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Andrew’s Oscar Recap


The Hurt Locker didn’t win tonight; Avatar lost. This means I get to uphold my vow and still get to watch the Oscars next year. But I’m getting ahead of myself here. Let’s start at the beginning.

Aside from one or two jokes (The Jew Hunter being one of them) the duo of Martin and Baldwin was pretty yawn inducing. Actually, it was more cringe worthy, as I expected the pair to really bring down the house. Can no one see that an Oscar host needs at least 2 years in a row to get warmed up and comfortable with the position? Jackman got luke warm reviews last year, but he was much more charismatic, charming and fun than these guys. Heck, even Jon Stewart got really hot in the second half of his hosting duties a couple of years ago. But in all honesty, the Academy should do all it can to just bring back Billy Crystal. Steve, where was your banjo? Seriously. Not funny = boring. Neil Patrick Harris opening the show with a Broadway-esque bit of comedy was semi-delightful and at the very least much more in the spirit of the Oscar ceremony aura. Maybe they should’ve just stopped there and let NPH continue on with the hosting duties? It couldn’t have been much worse than what we got (and maybe Joss Whedon could help out with some of the scripting?). But hey, Alec and Steve were only on the television for a total of what, 45 seconds after their opening monologue dialogue? So let’s focus on some of the other, more fun aspects of the evening (what there were of them) shall we?
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Neill Blomkamp’s TEDx Talk

Now that the Oscars are done and considering District 9 (review) has now been on DVD for months and is soon to become a sci-fi film that we’ll look at fondly for years to come, I thought it might be nice to post this talk which I recently discovered of Neill Blomkamp talking at TEDx Vancouver.

If you’re not familiar with TED and the famous TED Talks, you’re seriously missing out but you can educate yourself here.

Back to Blomkamp’s talk. Admitedly, it doesn’t have a whole lot to do with the film directly but I found the research that went into the story of the film fascinating. The talk itself is a sort of re-hash of the science and ideas that Blomkamp was considering when he created the aliens in his film and the back-story that got them to earth in the first place. It’s a very interesting talk and one I really enjoyed. Who knows, maybe one of the other District 9 fans will appreciate it too.

Video after the break.

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Film on TV: March 8-14

Them!, playing on TCM late Friday, early Saturday

The Oscars are over for another year, but Film on TV continues apace, and it’s another quite good week with a bunch of quality films across the board. Among newly featured films, TCM has a Kurosawa mini-marathon on Tuesday night through Wednesday morning – I’ve only seen a few Kurosawa films myself, so I’m hoping to catch up on a few myself. We’ve also got the first film with synchronized sound, The Jazz Singer and Ellen Page’s breakout film, Hard Candy – how’s that for a near-double feature? Friday’s got some real B-level treats, including The Collector (yes, the one recently featured on the Cinecast – see how awesome the Cinecast is? It affects TCM programming choices!), Sam Raimi’s Evil Dead 2, and one of my absolute favorite 1950s atomic creature-features, Them!.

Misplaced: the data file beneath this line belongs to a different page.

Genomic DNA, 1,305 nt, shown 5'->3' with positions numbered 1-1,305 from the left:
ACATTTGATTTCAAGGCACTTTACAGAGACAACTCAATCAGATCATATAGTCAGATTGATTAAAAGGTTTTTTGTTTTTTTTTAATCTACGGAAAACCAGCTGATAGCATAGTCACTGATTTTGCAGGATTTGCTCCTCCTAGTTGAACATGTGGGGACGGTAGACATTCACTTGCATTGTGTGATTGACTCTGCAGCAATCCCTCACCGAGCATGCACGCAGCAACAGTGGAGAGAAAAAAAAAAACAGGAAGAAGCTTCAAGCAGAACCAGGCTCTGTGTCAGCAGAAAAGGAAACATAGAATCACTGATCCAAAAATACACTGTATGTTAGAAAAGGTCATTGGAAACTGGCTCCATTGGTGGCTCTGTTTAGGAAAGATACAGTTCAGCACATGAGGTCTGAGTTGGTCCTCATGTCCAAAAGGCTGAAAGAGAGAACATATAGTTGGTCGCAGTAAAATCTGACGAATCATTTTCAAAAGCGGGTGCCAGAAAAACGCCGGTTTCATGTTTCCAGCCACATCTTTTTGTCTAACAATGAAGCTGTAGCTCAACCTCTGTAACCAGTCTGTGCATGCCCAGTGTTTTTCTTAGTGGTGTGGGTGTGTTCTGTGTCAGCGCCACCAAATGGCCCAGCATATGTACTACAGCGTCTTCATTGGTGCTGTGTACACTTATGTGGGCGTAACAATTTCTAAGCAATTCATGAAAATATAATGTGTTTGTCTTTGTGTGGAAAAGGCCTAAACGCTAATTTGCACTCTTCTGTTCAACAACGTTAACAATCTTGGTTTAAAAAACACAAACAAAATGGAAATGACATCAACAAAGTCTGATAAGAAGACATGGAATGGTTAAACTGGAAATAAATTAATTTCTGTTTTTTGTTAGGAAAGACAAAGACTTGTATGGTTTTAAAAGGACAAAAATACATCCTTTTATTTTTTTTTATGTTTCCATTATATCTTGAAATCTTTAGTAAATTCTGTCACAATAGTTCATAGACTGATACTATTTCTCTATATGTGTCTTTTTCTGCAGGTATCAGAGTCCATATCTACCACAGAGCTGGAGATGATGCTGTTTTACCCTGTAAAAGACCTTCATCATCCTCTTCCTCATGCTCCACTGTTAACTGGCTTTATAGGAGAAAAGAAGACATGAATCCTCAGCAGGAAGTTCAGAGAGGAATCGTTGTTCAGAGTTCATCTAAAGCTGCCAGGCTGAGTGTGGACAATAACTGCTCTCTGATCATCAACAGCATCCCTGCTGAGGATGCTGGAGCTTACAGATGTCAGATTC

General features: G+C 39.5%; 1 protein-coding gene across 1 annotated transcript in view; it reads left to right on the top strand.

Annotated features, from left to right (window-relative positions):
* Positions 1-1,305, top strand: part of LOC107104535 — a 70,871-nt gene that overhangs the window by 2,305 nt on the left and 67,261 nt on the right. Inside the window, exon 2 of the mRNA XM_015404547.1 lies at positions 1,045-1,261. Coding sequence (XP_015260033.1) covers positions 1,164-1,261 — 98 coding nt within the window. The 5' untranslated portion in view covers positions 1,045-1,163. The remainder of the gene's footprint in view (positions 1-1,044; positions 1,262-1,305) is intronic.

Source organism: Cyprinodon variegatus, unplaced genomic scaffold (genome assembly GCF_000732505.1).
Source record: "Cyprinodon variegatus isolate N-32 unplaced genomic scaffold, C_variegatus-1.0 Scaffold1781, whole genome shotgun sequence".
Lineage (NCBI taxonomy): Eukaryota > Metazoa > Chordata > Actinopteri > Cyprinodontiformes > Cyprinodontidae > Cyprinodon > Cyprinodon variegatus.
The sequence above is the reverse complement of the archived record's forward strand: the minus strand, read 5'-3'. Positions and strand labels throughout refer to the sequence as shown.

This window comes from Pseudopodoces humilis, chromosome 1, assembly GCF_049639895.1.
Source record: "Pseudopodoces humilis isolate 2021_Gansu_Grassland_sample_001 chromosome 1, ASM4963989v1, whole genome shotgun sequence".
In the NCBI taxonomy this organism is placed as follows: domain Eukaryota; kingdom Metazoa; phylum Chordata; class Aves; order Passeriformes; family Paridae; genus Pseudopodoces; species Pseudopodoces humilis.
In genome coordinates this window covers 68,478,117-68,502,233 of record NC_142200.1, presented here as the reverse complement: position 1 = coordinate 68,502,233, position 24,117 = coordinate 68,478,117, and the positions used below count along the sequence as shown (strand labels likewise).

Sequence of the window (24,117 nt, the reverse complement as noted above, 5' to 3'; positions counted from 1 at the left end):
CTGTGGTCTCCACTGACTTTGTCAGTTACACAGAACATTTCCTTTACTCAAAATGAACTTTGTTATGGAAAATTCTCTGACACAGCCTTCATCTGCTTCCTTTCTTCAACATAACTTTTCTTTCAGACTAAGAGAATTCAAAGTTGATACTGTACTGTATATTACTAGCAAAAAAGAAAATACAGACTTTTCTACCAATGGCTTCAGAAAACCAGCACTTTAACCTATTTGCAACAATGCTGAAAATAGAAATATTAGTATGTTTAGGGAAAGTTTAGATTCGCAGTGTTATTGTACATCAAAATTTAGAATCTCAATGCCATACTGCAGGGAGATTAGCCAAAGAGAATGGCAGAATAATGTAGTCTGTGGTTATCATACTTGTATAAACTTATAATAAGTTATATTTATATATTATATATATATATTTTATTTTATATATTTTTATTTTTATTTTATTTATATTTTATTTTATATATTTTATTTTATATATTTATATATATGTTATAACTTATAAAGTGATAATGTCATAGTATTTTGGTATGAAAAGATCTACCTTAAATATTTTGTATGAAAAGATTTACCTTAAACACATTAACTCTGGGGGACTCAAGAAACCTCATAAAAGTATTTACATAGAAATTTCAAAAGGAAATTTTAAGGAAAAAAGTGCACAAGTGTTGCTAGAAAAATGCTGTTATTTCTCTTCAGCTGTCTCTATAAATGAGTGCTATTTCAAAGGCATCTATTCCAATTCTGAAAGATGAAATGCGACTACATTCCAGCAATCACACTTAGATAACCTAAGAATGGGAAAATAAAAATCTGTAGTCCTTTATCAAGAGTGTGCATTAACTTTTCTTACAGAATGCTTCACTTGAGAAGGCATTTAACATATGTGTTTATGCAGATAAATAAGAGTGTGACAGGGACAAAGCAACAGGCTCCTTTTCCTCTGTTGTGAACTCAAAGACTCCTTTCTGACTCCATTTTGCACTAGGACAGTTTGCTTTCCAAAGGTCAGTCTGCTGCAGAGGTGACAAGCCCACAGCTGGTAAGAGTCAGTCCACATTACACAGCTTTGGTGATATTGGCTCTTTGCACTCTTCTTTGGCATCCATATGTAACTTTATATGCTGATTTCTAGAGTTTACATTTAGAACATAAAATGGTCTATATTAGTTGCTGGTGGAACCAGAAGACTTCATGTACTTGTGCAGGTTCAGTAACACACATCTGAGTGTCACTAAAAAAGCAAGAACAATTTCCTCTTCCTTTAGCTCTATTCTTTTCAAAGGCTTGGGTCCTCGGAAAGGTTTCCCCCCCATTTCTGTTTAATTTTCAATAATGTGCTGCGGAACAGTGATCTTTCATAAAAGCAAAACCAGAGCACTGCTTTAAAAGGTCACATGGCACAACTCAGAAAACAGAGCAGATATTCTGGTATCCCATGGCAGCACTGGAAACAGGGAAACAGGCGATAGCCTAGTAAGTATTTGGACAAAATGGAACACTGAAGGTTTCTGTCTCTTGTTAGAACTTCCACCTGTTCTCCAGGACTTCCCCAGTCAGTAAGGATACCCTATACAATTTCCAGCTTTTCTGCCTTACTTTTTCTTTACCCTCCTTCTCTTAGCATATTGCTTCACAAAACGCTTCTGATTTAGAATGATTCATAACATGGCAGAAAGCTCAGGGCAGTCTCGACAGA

Monday, March 8

4:00am – TCM – The Bad and the Beautiful
Vincente Minnelli directs Kirk Douglas, Lana Turner, Dick Powell, and Gloria Grahame in one of the best dark-side-of-Hollywood noirish films this side of Sunset Boulevard.
1952 USA. Director: Vincente Minnelli. Starring: Kirk Douglas, Lana Turner, Dick Powell, Gloria Grahame.

6:15am – IFC – Broadway Danny Rose
It’s lesser Woody Allen, but it’s still Woody Allen. Danny Rose (Woody) is a theatrical agent whose clients always leave him when they start becoming successful. His current client, a has-been tenor trying to make a comeback, gives him further grief by having an affair with a young woman (Mia Farrow) with gangster connections. Not very substantial, but enjoyable.
1984 USA. Director: Woody Allen. Starring: Woody Allen, Mia Farrow, Nick Apollo Forte.
(repeats at 12:05pm and 5:30pm)

8:15am – TCM – The Band Wagon
There are many reasons to consider The Band Wagon among the best movie musicals ever made. The satirical plot involving a Shakespearean director who tries to turn a lighthearted musical into a doom-and-gloom version of Faust, the bright yet sardonic script and score by Betty Comden and Adolph Green (who basically appear in the film as the characters played by Nanette Fabrey and Oscar Levant), the last really great role for Fred Astaire (maybe Funny Face is a contender, but barely), and of course, the never-surpassed beauty of dance numbers like “Dancing in the Dark” with Fred and Cyd Charisse. But even if it didn’t have all that, I’d still rank it among my favorites for the epic “Girl Hunt Ballet” number spoofing hard-boiled detective fiction.
1953 USA. Director: Vincente Minnelli. Starring: Fred Astaire, Cyd Charisse, Jack Buchanan, Oscar Levant, Nanette Fabrey.
Must See

9:35am – IFC – Bride and Prejudice
Laugh at me if you must for recommending Chadha’s Bollywood-infused version of Pride and Prejudice, but I love it. It’s silly, it’s beautiful, it’s a fun exercise in adaptation of literary classics, and it’s only slightly weighed down by Martin Henderson’s woodenness.
2005 UK. Director: Gurinder Chadha. Starring: Aishwarya Rai, Martin Henderson, Naveen Andrews, Alexis Bledel.
(repeats at 3:30pm)

4:00pm – TCM – Silk Stockings
The musical version of Ninotchka, about a staid, repressed Communist woman who goes to Paris on a mission, only to get loosened up by a Western guy. You’re better off with Ninotchka, honestly. Silk Stocking substitutes Cyd Charisse (who’s really only ever convincing when she’s dancing), Fred Astaire (who’s fine, though a bit on the old side by 1957), and adds Cole Porter music, which is really the major reason to check this version out.
1957 USA. Director: Rouben Mamoulian. Starring: Fred Astaire, Cyd Charisse, Janis Paige, Peter Lorre, Jules Munshin, George Tobias.